These people migrated south, hunting mastadons and mammoths, giant ground sloths, camels and long-horned bisons. They ate the meat and used the hide for clothing and shelter. Their weapons consisted of rocks and obsidian-tipped spears. In time the atlatl, a device used to throw spears or darts, was developed. It was not until about 3,000 years ago that the bow and arrow was introduced to North America.
On the eve of the white man's arrival the population of North America, divided among 500 tribes, was estimated to exceed one million. But the Europeans brought with them diseases from which the native people had no natural immunity and plagues of smallpox, fever, tuberculosis, measles and venereal disease swept through the Indian nations with devastating results. Ninety percent of the people died: entire tribes were wiped off the face of the earth. Those who remained were rounded up and placed on reservations. The way of life they had known for countless centuries was doomed.
Letters and diaries tell the details of these women's existence, the sorrow of being uprooted from family and friends, the yearning for companionship of other women, bearing children without the benefit of a doctor and trying to rear them in an uncivilized land.
One turn-of-the-century, Western historian noted, 'With the coming of woman came also the graces of life, better social order and conditions, and increased regard for the amenities of life.'
Eastern women were relegated to conduct themselves within strictly-established social boundaries. Western women were allowed more freedom to stretch their wings and explore the realm of their existence. And in the process they tamed the wild West.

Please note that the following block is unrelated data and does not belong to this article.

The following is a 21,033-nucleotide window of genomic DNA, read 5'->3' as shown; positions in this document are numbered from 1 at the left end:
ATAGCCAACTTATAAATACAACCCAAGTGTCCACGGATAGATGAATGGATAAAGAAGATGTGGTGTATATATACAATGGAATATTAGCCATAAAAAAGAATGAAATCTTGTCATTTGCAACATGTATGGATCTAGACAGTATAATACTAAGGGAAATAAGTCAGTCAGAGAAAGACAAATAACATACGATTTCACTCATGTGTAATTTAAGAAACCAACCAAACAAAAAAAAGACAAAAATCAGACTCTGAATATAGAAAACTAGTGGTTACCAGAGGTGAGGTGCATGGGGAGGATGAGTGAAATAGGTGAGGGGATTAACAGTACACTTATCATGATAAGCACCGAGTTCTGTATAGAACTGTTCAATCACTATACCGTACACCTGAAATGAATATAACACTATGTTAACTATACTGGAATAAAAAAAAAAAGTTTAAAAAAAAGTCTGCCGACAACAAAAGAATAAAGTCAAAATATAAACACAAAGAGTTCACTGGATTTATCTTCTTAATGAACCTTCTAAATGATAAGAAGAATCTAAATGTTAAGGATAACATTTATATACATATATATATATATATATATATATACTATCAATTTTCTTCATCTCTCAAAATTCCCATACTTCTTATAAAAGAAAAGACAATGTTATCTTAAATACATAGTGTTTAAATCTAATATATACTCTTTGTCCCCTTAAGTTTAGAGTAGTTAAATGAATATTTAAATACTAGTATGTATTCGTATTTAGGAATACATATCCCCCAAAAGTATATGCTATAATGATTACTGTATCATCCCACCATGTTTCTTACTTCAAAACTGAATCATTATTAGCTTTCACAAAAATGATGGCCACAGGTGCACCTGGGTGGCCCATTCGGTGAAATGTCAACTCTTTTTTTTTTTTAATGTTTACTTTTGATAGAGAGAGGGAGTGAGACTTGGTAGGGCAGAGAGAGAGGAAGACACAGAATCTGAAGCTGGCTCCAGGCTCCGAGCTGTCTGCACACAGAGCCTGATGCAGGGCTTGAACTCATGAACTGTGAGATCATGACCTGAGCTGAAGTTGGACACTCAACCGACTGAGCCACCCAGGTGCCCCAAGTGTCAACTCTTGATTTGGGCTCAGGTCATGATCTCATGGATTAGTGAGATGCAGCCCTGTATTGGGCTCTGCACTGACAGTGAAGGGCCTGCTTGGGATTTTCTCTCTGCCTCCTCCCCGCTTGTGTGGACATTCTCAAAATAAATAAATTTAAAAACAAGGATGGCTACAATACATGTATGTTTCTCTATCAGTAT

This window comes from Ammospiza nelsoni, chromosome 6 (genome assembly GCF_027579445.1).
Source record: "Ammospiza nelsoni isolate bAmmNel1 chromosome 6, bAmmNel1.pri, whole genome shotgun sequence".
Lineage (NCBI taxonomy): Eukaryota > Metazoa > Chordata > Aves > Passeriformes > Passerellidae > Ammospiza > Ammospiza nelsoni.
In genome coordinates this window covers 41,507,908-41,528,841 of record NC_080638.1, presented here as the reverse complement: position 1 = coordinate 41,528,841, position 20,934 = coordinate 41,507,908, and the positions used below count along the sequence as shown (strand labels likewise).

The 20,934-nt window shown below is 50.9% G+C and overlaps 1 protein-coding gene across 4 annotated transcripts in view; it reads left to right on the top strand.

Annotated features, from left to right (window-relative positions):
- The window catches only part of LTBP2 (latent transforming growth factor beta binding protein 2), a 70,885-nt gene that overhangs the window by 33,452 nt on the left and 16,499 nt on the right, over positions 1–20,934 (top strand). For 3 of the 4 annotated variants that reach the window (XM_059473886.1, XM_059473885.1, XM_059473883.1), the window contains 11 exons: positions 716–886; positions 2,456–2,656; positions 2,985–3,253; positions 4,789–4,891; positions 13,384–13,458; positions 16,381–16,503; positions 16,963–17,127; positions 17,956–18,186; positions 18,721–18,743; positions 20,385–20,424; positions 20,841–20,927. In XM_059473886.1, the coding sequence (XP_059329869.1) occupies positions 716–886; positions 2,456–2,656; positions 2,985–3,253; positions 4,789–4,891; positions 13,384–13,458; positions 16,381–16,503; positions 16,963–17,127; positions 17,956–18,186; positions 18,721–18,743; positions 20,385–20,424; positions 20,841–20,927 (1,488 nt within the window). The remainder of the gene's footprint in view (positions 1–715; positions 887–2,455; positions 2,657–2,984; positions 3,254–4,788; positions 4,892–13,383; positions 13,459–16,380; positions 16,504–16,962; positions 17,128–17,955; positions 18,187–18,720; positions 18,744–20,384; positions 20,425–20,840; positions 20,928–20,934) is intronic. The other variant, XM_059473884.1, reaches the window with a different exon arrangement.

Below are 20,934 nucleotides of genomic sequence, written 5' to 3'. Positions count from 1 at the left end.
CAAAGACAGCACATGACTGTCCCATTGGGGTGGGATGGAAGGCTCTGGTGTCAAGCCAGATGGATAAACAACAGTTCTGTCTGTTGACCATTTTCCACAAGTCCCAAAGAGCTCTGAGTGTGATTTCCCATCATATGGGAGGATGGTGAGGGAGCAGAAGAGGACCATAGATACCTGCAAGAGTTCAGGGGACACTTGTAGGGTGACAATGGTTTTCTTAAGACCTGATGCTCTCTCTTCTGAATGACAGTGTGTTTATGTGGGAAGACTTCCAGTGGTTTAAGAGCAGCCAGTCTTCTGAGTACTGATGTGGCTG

For more than eleven years, twenty-one-year-old Rachael Scdoris has been guiding teams of sled dogs across jagged mountain ranges, frozen rivers, dense forests, and desolate tundra at speeds exceeding twenty mph. Not only is Rachael the youngest athlete to ever complete a 500-mile sled dog race mile, but she is also legally blind and has been since birth.
Though she faced resistance from race organizers, Rachael finally achieved her goal of competing, with the aid of a visual interpreter, in the 2005 Iditarod Trail International Sled Dog Race across the wilds of Alaska.
No End in Sight is a story full of heartache and hope, challenge and courage-- and ultimately the triumph of dreaming big and working to make those dreams come true.
Today, most Klamath Indians view termination as the worst disaster that ever befell them. They say the federal government tricked them into selling. They want their former reservation lands returned to them.
Buy The Chief A Cadillac is a novel set during the chaotic and turbulent time of termination. This fictional story, by well-known eastern Oregon author Rick Steber, is written without pulling any punches.
The cowboy would never have existed without his horse. Like the cowboy, the horse is referred to by an assortment of names: mustang, bronco, cayuse and, sometimes, jughead, broomtail, nag, hay burner, plug and other even less complimentary epithets. The ancestors of the western horse date back to the animals brought to America by Cortez and the conquistadores. As the Spanish mounts escaped, were lost or stolen, the horse began its phenomenal spread across western North America.